The Top Ten 21st Century Buildings in the Arab World
By: Noah Robertson/Arab America Contributing Writer
Year after year, architects design more modern and mind-blowing buildings in the Arab World. Among them are modern museums, research centers, hotels, restaurants, offices, apartments, and even water towers. In the United Arab Emirates (UAE), there are many complex and unique modern buildings. This list aims to cover multiple Arab countries’ architectural feats.
1. World Trade Center, Manama, Bahrain | Architect: Atkins
The World Trade Center in Bahrain is an awe-inspiring project that began in 2006 and was completed in 2008. It consists of two 50 story sail-shaped towers inspired by Arabian wind towers. Between the two towers are three wind turbines 29 meters in diameter; these turbines provide 11 to 15 percent of the building’s electrical needs. The entire building is designed to be environmentally friendly by reducing solar gain and air temperature, reducing cooling costs, and other eco-friendly features. A three-story podium contains a mall, restaurants, hotel space, parking, and a spa that supports the towers. This modern building set a benchmark for environmental technology development and is beautiful to look at.
2. Burj Khalifa, Abu Dhabi, UAE | Architect: Skidmore, Owings, and Merrill
The Burj Khalifa is one of the most well-known buildings in the world because not only is it the tallest building in the world, but it is the tallest free-standing structure as well. Construction began in 2004 and finished in 2010 at a height of 828 meters and 162 stories. The structure has a central core to support its massive height and multiple expansions of floors as it rises. When viewing from below or above, the building looks like a typical Islamic onion dome. Within the building are a hotel (floors 1-8, 38, and 39), residences (9-16), ultra-luxury residences (45-108), and corporate suites for the remaining floors. There are also many balconies and outdoor viewing points, and beautiful fountains and green spaces that surround it. While many might rank this as the #1 modern building in the Arab World, I believe the World Trade Center has a more unique design.
3. Kingdom Centre (Center Point), Riyadh, Saudi Arabia | Architect: Ellerbe Becket
The Kingdom Centre is a beautiful skyscraper in Riyadh with a tall base structure and a downward pointing triangular hole at the top, which is why the building has been called “the necklace of the city.” This opening is often illuminated at night, and the view from the sky bridge crossing the opening is breathtaking. Completed in 2002, this building sits at 300 meters tall and houses offices, a 5-star hotel, luxury residences, restaurants, and a mall. It is an impressive sight mainly held together by concrete and steel, but has a beautiful glass exterior that shimmers during the day and reflects the city lights at night.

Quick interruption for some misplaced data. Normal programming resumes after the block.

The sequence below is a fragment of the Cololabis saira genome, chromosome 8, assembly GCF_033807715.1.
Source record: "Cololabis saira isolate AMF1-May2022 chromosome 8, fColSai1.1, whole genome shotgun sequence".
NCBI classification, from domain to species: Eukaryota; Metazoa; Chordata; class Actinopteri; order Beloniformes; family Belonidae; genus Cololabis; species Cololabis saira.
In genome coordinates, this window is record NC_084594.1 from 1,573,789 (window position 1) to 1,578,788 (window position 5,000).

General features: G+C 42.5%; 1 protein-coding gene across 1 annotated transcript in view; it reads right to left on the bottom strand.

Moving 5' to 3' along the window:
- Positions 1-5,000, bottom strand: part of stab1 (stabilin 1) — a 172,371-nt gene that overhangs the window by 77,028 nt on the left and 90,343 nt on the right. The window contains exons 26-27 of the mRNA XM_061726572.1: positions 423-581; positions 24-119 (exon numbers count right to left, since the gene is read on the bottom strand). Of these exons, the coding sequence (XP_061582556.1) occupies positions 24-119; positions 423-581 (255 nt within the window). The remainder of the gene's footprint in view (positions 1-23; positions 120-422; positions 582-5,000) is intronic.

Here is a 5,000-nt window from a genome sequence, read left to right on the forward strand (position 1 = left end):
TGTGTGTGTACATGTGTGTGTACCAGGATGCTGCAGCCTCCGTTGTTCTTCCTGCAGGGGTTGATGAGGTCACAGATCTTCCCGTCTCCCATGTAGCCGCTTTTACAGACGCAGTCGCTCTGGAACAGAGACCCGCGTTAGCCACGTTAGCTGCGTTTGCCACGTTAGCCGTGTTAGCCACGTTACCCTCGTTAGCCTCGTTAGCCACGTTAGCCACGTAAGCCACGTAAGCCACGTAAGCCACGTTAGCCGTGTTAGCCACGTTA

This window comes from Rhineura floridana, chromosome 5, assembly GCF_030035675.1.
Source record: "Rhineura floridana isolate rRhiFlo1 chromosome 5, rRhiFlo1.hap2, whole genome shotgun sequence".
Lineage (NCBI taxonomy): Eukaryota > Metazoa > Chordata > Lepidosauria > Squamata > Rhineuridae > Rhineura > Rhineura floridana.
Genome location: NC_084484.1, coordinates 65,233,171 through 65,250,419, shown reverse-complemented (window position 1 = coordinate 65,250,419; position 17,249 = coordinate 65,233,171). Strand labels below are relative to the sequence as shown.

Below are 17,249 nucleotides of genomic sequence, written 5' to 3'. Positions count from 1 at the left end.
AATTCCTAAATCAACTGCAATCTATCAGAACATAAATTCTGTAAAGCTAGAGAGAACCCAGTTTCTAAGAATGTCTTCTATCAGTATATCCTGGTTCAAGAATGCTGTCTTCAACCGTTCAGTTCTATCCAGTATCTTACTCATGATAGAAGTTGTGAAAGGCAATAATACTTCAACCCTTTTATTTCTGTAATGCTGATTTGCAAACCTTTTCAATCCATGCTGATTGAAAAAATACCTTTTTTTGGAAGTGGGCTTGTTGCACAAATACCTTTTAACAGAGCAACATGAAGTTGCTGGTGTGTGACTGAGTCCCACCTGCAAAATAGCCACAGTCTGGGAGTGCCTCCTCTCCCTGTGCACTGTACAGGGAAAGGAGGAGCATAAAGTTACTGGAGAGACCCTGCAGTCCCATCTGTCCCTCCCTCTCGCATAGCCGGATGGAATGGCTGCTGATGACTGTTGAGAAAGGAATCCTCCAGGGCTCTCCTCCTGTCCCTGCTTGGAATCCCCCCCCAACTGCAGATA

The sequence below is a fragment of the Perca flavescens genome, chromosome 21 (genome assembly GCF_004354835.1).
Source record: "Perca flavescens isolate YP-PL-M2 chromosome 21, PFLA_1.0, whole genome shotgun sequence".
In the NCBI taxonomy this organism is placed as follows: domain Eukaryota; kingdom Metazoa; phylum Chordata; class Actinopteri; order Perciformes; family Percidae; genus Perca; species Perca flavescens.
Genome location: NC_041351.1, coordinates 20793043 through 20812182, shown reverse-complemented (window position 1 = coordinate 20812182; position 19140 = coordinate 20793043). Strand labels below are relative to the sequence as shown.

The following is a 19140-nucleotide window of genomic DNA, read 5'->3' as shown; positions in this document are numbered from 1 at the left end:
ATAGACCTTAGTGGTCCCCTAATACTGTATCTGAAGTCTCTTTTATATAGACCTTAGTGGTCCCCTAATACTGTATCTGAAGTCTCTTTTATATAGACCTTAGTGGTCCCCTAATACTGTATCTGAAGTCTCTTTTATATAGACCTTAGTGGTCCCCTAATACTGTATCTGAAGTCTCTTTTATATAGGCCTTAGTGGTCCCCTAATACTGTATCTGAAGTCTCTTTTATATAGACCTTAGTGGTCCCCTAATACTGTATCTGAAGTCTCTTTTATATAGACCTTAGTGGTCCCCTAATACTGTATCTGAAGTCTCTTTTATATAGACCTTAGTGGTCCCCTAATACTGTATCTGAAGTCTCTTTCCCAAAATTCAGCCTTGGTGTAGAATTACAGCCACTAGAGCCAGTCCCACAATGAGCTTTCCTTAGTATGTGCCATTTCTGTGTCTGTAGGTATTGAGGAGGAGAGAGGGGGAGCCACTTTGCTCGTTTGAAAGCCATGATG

4. Capital Gate Building, Abu Dhabi, UAE | Architect: RMJM Dubai
The Capital Gate Building is not only gorgeous, but also an impressive architectural achievement. At 160 meters tall with 35 stories, it also leans 18 degrees to the west, which is 4 times the angle of the Leaning Tower of Pisa. To support this lean, the building has a central core slanting in the opposite direction and straightening as it grows. It also widens as spirals up and outward. There are 490 piles, each drilled 100 feet underground, to ensure it does not fall as people visit the stunning interior of the building. Set along the water, it is an impressive and beautiful sight.
5. King Abdullah Petroleum Studies and Research Centre, Riyadh, Saudi Arabia | Architect: Zaha Hadid
This research center, studying the future transition to more sustainable power in one of the world’s top oil-rich countries, has a fascinating and sustainable design. The honeycomb form of this building is not only meant to help keep it cool, but also allows for future expansion of the facilities. There are also massive solar panels to help power the building, and potable water which is captured and reused. From a bird’s-eye view, the center resembles a futuristic spaceship in the middle of the desert. Within the protective outer shell, there are courtyards cooled by wind capturing tunnels, and an abundance of natural light.
6. The National Museum of Qatar, Doha, Qatar | Architect: Jean Nouvel